Welcome to practical physicsPracticle physics - practical activities designed for use in the classroom with 11 to 19 year olds

Observing the night sky

Class practical

Observations of the stars, planets and the Moon for students to make.

Apparatus and materials

Camera with B (open shutter) setting

Health & Safety and Technical notes

Caution students about where and when (and with whom) they make their observations of the night sky, so that they do not put themselves at risk. If appropriate, inform parents/guardians.

See the guidance note Teaching Aids for information on where to look for the stars and planets.



a Ask students to observe the sky at least twice in one evening, with an interval of about two hours between observations.
b Ask students to watch the Moon and to note its position relative to the stars. Then, one or two hours later, look again and note the new position of the Moon relative to the stars.
c Extend the previous experiment to a month. Note the position of the Moon at the same hour on each possible night for a month. The observations should relate to the stars, and also to the position in the sky relative to the horizon. Ask students to draw the phases of the Moon throughout the monthly cycle.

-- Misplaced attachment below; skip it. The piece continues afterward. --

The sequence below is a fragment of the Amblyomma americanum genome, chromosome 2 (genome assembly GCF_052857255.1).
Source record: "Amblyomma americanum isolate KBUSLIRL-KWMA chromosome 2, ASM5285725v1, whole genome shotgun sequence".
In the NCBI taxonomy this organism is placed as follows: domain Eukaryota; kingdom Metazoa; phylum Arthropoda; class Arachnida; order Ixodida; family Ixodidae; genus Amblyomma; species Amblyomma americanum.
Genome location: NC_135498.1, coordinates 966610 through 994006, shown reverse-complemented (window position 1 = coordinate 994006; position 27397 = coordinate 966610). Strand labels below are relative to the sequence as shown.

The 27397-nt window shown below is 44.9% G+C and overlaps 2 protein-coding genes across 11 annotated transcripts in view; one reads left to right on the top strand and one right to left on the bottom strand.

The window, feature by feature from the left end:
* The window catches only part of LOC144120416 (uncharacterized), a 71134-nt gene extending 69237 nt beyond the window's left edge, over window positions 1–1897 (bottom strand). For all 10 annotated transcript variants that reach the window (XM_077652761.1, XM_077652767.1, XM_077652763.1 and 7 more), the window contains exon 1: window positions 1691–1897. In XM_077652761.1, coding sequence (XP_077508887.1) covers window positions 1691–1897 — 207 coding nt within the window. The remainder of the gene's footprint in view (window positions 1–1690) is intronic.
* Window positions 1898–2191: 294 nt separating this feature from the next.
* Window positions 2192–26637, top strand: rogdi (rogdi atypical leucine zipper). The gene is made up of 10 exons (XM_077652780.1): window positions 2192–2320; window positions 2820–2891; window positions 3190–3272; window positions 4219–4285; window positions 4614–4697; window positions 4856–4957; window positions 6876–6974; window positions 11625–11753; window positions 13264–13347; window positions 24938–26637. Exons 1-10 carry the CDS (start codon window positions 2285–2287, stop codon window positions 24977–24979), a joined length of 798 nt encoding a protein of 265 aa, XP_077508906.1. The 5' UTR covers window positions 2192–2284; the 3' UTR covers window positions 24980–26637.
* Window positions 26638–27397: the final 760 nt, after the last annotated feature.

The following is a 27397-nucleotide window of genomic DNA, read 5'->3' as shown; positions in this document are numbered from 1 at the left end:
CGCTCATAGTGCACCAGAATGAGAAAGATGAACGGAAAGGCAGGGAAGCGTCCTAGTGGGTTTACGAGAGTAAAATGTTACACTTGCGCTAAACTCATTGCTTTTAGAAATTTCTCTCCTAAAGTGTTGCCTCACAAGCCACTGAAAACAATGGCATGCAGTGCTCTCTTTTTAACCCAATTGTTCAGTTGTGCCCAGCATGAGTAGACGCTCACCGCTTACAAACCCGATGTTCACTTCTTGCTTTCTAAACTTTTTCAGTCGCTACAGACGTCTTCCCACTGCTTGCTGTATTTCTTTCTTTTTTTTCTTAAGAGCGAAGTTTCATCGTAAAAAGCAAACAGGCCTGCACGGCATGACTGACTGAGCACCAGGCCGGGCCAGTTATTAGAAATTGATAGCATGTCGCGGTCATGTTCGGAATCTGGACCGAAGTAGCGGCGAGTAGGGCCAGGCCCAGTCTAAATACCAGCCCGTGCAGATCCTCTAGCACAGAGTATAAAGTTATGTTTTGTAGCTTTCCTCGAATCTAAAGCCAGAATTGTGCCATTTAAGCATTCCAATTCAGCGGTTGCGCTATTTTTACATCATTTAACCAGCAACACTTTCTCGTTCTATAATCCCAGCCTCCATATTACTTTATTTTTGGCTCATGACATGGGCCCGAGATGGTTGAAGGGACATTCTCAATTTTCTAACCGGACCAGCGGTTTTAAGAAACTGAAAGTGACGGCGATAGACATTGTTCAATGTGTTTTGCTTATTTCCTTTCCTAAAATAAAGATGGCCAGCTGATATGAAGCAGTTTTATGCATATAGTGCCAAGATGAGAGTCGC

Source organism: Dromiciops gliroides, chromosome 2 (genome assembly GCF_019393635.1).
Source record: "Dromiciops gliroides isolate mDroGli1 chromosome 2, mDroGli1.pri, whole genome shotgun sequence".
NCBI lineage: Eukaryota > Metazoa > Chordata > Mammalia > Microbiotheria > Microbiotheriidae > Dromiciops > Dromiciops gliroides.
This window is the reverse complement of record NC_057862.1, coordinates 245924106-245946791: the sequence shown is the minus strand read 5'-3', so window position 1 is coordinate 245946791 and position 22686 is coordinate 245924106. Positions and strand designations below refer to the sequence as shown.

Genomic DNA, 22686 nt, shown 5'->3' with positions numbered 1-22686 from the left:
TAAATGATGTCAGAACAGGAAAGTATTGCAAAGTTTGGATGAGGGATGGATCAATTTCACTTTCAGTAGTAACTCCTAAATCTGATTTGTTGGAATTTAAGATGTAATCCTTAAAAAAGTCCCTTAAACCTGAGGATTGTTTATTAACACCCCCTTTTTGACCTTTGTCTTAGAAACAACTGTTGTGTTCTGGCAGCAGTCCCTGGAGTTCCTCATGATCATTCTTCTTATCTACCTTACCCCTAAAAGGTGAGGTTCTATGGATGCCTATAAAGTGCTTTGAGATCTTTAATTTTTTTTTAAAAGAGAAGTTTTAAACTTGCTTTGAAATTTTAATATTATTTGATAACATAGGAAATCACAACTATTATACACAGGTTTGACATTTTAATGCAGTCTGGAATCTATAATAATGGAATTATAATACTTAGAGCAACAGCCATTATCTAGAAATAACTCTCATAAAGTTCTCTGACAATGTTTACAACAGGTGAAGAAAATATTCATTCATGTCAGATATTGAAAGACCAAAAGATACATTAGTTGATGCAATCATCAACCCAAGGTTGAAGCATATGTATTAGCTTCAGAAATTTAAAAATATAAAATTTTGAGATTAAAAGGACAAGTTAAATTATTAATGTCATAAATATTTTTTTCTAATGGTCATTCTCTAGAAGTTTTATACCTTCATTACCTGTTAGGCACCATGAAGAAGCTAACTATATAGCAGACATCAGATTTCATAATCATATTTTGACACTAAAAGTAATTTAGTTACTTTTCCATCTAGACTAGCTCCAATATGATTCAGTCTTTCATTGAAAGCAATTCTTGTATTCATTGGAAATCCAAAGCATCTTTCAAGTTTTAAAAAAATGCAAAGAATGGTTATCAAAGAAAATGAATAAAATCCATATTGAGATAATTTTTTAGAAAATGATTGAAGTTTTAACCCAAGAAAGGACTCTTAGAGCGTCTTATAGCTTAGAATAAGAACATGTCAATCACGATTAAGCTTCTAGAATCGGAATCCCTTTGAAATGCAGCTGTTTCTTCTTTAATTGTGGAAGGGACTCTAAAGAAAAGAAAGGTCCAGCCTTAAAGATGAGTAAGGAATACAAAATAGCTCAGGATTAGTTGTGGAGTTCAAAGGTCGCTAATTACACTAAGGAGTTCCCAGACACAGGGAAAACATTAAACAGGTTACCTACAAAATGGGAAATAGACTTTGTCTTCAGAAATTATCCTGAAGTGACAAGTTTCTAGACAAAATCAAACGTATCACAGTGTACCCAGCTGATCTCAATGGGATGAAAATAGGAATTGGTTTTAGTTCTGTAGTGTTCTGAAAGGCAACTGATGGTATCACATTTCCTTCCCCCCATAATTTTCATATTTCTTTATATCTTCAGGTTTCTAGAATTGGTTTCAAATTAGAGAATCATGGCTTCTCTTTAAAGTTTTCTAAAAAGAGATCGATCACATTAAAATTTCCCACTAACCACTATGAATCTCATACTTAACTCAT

d Show students the brightest planets - Venus, Jupiter and, possibly, Saturn.


Teaching notes

1 Students will need to be prepared for this observation in anticipation that a clear starry night appears. Normally the best times are during winter when the skies are predicted to be clear and a frost is forecast. Viewing the sky away from the city lights is recommended. These observations will probably have to be done at home for many students.

A compass is helpful so that students know in which direction they are looking.
A record of observations should be made.

2 For a it will help if pictures of a few easy-to-identify constellations are available before the observing time, so that students will recognize them and can direct their observations towards them.
In b the Moon appears to travel across the star pattern. See guidance note Observing the night sky.

For c there will be times when the Moon is invisible during the night and will only be seen during the day. The rising and setting of the Moon can often be found from diaries or the newspapers.

This experiment was safety-checked in April 2007


Related guidance

Teaching aids   

Observing the night sky  


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